In most species, then, the lefties live to riper-than-average old age but never have the opportunity to pass their advantageous orientation along to offspring. And consequently, the crabs never feel any pressure to evolve a left-handed can opener. 


For new blood vessels, just add gel

Custom-made human organs and tissues are the stuff of science fiction. But Erin Lavik, an assistant professor of biomedical engineering, recently took an important step towards making them a reality. In the February 21 issue of the Proceedings of the National Academy of Sciences, Lavik and her collaborators reported that they'd grown long-lasting networks of blood vessels in lab mice.

The team created the vascular networks in a polymer-based hydrogel, a Jell-O-like substance, which they had engineered with a specialized internal pore structure that could facilitate capillary growth. “One of the cool things about working with polymers is that if you create a physical architecture, cells will often follow it,” Lavik says.

Her team tried two approaches. In one, they seeded the hydrogels with blood vessel cells alone; in the second, inspired by earlier research, they used both blood vessel cells and neural progenitor cells—stem cells that, in the right environment, can develop into neurons and supporting cells. The gels were then implanted into mice.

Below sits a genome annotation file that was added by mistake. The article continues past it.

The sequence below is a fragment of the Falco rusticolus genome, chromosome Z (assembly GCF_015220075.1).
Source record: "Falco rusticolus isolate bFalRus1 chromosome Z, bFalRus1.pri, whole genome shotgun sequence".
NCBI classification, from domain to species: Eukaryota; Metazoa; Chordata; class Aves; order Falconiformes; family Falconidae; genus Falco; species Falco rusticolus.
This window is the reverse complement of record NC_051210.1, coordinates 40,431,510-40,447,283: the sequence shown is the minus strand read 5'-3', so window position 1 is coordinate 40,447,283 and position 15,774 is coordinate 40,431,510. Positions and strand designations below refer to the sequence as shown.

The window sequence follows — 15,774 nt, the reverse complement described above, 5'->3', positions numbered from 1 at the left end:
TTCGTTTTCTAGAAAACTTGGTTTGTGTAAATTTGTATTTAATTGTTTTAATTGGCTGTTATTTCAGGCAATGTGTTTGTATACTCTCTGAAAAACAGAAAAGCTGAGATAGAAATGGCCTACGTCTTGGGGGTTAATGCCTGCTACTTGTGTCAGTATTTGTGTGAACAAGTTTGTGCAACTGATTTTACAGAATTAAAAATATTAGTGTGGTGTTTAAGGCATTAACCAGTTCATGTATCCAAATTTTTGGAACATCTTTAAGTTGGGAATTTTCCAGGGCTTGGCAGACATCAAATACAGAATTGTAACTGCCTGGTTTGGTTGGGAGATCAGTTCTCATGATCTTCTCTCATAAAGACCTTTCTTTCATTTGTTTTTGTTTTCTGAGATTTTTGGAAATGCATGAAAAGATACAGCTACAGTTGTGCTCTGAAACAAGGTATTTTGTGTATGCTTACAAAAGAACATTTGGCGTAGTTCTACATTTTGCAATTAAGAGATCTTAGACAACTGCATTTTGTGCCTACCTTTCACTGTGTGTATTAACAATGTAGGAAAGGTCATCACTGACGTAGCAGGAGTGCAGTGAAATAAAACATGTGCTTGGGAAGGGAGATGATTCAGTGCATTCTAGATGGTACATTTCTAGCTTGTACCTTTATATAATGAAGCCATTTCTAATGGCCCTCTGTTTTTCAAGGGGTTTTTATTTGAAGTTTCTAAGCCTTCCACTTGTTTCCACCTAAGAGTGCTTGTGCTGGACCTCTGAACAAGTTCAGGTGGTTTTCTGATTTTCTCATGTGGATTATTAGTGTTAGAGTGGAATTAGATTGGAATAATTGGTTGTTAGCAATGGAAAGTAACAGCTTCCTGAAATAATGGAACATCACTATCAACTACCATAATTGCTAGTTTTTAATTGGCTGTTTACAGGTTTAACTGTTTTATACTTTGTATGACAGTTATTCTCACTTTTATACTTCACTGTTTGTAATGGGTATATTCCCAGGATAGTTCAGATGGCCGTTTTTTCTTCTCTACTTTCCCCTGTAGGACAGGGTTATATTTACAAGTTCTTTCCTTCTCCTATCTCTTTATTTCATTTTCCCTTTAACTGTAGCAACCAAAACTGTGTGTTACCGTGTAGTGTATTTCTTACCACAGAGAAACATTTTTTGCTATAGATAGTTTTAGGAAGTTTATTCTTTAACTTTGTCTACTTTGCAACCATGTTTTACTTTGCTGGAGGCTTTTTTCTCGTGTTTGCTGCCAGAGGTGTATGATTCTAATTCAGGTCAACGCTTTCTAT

Four weeks after implantation, the hybrid approach didn’t appear to have any advantages. “We saw the same number of blood vessels in the blood-vessel-cell-alone group as in the co-cultured group, so we were a little disappointed,” Lavik says.

But two weeks later, the vascular networks that had developed from vessel cells alone had begun to die back—while those in the hybrid group were still generating new capillaries and circulating blood.

The ability to create self-sustaining networks of tiny blood vessels has vast implications for reconstructive medicine. Fringe surgical techniques such as replacing diseased heart muscle with tissue “patches” suddenly look a lot more feasible.